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Time for an update

Having not felt myself for a while, birding time has been limited but having said that I have still added species to both my patch and British life lists! Such is the luck of living and birding in this fine county.

Back at the start of the month, Debs and I were treated to views of at least 4 Hobby over Claxton and Rockland marshes hawking for insects. I was pleased to see at least one was still in situ last night when I dropped in for a late evening visit. I finally scored with a Garden Warbler at Rockland, and at least 2 Common Tern were still present and thankfully this species is usually present throughout the summer despite not breeding.

A real highlight of the month so far has been connecting with the Pectoral Sandpiper at Buckenham, from Claxton! I could see some birders across the river and figured Ricky may be one of them, so I phoned him and after waving manically at each other he managed to get me onto the Pec. Top man! As you can imagine views were distant but compared with the Redshank it was easy to spot, dumpy-looking and with a much lower centre of gravity than the elegant shanks. Back on the Claxton side, a male Wheatear was new for the year. 

On the 10th, having planned to sleep and recover, news of a Citril Finch at Burnham Overy gave me no choice, I was in the car again and heading to the coast. Like 100s of others I made the long walk from the carpark in fine warm Spring weather and connected with the bird upon arrival, and needless to say it was a cracker and a quite outlandish addition to my British list.Sunday morning before the Norfolk Birdfair, Debs and I made an early start at Church Marsh, a Cuckoo in flight the avian highlight of the morning. The hedge opposite the Church on the north side was alive with insects, including our first Damsels of the year: Common, Azure, Blue-tailed and Large Red. I am reliably informed by James that our Hoverfly was Helophilus pendulus, and the Spider was a Nursery Web Spider. The Birdfair itself was decent, and I am surprised more Norfolk birders did not support this event.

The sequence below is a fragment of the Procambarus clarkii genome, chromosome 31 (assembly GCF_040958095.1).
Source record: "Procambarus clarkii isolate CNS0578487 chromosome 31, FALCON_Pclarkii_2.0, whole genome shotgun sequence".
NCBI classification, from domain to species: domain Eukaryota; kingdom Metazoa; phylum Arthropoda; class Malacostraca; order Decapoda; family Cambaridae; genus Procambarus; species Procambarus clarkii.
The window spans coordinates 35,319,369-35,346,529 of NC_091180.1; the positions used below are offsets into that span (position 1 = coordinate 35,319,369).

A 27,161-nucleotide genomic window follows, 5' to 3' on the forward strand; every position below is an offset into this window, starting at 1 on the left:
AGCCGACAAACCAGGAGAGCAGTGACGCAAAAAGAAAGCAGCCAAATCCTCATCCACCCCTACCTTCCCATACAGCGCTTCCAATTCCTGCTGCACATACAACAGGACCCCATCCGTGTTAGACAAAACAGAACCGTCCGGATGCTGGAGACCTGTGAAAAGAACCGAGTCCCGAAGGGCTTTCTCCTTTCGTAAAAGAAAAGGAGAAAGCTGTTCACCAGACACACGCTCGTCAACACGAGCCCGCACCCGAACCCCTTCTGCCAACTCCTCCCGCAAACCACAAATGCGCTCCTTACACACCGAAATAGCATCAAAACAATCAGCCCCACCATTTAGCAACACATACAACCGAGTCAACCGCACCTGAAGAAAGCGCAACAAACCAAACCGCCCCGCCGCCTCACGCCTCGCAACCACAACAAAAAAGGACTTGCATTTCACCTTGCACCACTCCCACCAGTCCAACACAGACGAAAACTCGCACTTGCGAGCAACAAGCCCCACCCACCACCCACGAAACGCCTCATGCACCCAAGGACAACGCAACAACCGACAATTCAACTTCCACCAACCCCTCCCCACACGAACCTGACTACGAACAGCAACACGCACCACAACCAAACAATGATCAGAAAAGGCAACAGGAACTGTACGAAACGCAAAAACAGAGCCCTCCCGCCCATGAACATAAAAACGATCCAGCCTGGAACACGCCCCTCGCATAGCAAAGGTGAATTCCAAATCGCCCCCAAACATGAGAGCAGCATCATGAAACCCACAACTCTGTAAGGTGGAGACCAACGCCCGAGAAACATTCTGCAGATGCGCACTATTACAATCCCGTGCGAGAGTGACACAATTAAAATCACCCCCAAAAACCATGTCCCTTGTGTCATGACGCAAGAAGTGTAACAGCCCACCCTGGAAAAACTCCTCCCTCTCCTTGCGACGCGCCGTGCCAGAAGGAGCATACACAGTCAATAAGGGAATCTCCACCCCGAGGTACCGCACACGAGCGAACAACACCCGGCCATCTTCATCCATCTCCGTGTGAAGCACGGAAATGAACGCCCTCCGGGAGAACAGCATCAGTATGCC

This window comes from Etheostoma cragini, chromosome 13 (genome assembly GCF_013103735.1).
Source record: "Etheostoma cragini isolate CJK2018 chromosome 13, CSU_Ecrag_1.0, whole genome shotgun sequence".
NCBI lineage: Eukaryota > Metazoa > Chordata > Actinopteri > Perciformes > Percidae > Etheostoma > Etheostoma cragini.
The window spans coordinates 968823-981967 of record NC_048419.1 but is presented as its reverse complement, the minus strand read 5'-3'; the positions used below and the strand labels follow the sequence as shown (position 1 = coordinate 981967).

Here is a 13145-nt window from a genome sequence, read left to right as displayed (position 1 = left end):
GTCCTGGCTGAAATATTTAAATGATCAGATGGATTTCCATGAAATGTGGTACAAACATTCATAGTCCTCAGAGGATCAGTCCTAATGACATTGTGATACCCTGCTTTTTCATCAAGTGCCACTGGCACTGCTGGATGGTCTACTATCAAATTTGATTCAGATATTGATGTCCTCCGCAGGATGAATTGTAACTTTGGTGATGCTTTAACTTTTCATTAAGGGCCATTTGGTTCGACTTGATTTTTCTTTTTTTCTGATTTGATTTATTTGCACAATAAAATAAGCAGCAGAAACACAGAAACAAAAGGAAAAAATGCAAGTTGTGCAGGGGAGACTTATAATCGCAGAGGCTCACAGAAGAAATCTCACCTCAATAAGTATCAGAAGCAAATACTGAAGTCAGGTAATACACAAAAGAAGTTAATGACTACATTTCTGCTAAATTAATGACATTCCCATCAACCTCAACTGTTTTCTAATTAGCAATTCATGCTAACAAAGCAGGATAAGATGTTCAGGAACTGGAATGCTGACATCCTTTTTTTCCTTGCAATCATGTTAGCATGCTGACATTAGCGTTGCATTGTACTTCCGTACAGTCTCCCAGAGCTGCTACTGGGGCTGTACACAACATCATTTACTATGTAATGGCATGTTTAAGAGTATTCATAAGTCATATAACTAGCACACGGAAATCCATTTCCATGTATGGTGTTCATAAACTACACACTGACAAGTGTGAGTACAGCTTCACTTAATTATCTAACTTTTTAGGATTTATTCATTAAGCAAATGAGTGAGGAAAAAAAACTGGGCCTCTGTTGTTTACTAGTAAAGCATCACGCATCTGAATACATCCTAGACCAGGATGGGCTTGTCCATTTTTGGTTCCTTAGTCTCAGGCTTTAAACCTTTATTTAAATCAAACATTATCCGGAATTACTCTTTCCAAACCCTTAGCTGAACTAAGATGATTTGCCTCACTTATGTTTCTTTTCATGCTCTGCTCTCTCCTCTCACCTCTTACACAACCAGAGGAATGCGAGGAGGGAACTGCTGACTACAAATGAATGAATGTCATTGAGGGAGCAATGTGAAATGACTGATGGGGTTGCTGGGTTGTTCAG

On the way home from work today, a Red Kite was low over the A146, just past Thurton before the Rockland turn off, not far from home.






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Estonia Trip Report, April 2011

Estonia April 12th-19th 2011, Jim Bradley. ice_bear1@hotmail.com
Ice at the ferry crossing


Exploring the ancient forest



Red-breasted Goose at Audru



Pick the bones out of that!


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Introduction.
Estonia is a place of real wilderness, yet easy to explore with the possibility of some cracking birds. Recent literature from both Gerard Gorman and Dave Gosney means that there is now plenty of useful information on birding Estonia, yet this country remains relatively unknown compared to other eastern European states such as Poland, Hungary and the Czech Republic. Steller’s Eider, Owls and Woodpeckers in early Spring, Citrine Wagtail, Great Snipe, Great Spotted Eagle, Black Stork and Greenish Warbler in May and beyond are just some of the birds you may encounter.

We used Estonian Nature Tours http://www.naturetours.ee/ to help plan and guide our trip. We are a young couple, so did not fancy being part of a tour bus scenario, and were keen to do most of the birding ou…